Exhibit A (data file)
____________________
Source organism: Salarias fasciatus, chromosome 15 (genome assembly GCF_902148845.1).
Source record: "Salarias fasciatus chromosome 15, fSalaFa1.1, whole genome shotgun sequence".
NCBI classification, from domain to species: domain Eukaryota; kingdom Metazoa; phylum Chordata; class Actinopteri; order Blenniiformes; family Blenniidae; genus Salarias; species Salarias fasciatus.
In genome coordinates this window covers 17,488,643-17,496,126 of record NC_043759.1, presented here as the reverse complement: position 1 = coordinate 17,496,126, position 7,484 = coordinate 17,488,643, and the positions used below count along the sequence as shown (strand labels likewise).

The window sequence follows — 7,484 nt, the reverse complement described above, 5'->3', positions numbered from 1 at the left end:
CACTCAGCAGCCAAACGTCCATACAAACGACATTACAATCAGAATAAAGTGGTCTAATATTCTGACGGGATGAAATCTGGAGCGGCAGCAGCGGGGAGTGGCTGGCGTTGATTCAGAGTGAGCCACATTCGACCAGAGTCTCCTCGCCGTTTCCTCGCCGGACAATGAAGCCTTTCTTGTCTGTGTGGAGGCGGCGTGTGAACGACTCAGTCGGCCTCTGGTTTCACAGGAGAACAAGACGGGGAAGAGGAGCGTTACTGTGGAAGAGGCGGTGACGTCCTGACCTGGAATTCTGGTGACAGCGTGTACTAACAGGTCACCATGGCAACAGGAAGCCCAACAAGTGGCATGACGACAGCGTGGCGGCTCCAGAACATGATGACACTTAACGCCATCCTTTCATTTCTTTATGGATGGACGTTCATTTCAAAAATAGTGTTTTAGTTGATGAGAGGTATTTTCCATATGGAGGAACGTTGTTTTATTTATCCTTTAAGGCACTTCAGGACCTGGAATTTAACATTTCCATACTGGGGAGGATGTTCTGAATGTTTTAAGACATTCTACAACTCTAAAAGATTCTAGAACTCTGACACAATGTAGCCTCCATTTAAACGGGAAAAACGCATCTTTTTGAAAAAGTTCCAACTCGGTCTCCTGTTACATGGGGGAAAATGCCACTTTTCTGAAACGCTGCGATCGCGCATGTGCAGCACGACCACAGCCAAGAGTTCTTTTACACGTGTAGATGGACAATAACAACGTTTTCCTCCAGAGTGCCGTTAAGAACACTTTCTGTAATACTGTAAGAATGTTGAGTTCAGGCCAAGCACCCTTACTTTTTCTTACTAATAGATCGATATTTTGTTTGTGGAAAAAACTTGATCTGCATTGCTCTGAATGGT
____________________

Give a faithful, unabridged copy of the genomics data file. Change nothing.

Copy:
Source organism: Salarias fasciatus, chromosome 15 (genome assembly GCF_902148845.1).
Source record: "Salarias fasciatus chromosome 15, fSalaFa1.1, whole genome shotgun sequence".
NCBI classification, from domain to species: domain Eukaryota; kingdom Metazoa; phylum Chordata; class Actinopteri; order Blenniiformes; family Blenniidae; genus Salarias; species Salarias fasciatus.
In genome coordinates this window covers 17,488,643-17,496,126 of record NC_043759.1, presented here as the reverse complement: position 1 = coordinate 17,496,126, position 7,484 = coordinate 17,488,643, and the positions used below count along the sequence as shown (strand labels likewise).

The window sequence follows — 7,484 nt, the reverse complement described above, 5'->3', positions numbered from 1 at the left end:
CACTCAGCAGCCAAACGTCCATACAAACGACATTACAATCAGAATAAAGTGGTCTAATATTCTGACGGGATGAAATCTGGAGCGGCAGCAGCGGGGAGTGGCTGGCGTTGATTCAGAGTGAGCCACATTCGACCAGAGTCTCCTCGCCGTTTCCTCGCCGGACAATGAAGCCTTTCTTGTCTGTGTGGAGGCGGCGTGTGAACGACTCAGTCGGCCTCTGGTTTCACAGGAGAACAAGACGGGGAAGAGGAGCGTTACTGTGGAAGAGGCGGTGACGTCCTGACCTGGAATTCTGGTGACAGCGTGTACTAACAGGTCACCATGGCAACAGGAAGCCCAACAAGTGGCATGACGACAGCGTGGCGGCTCCAGAACATGATGACACTTAACGCCATCCTTTCATTTCTTTATGGATGGACGTTCATTTCAAAAATAGTGTTTTAGTTGATGAGAGGTATTTTCCATATGGAGGAACGTTGTTTTATTTATCCTTTAAGGCACTTCAGGACCTGGAATTTAACATTTCCATACTGGGGAGGATGTTCTGAATGTTTTAAGACATTCTACAACTCTAAAAGATTCTAGAACTCTGACACAATGTAGCCTCCATTTAAACGGGAAAAACGCATCTTTTTGAAAAAGTTCCAACTCGGTCTCCTGTTACATGGGGGAAAATGCCACTTTTCTGAAACGCTGCGATCGCGCATGTGCAGCACGACCACAGCCAAGAGTTCTTTTACACGTGTAGATGGACAATAACAACGTTTTCCTCCAGAGTGCCGTTAAGAACACTTTCTGTAATACTGTAAGAATGTTGAGTTCAGGCCAAGCACCCTTACTTTTTCTTACTAATAGATCGATATTTTGTTTGTGGAAAAAACTTGATCTGCATTGCTCTGAATGGT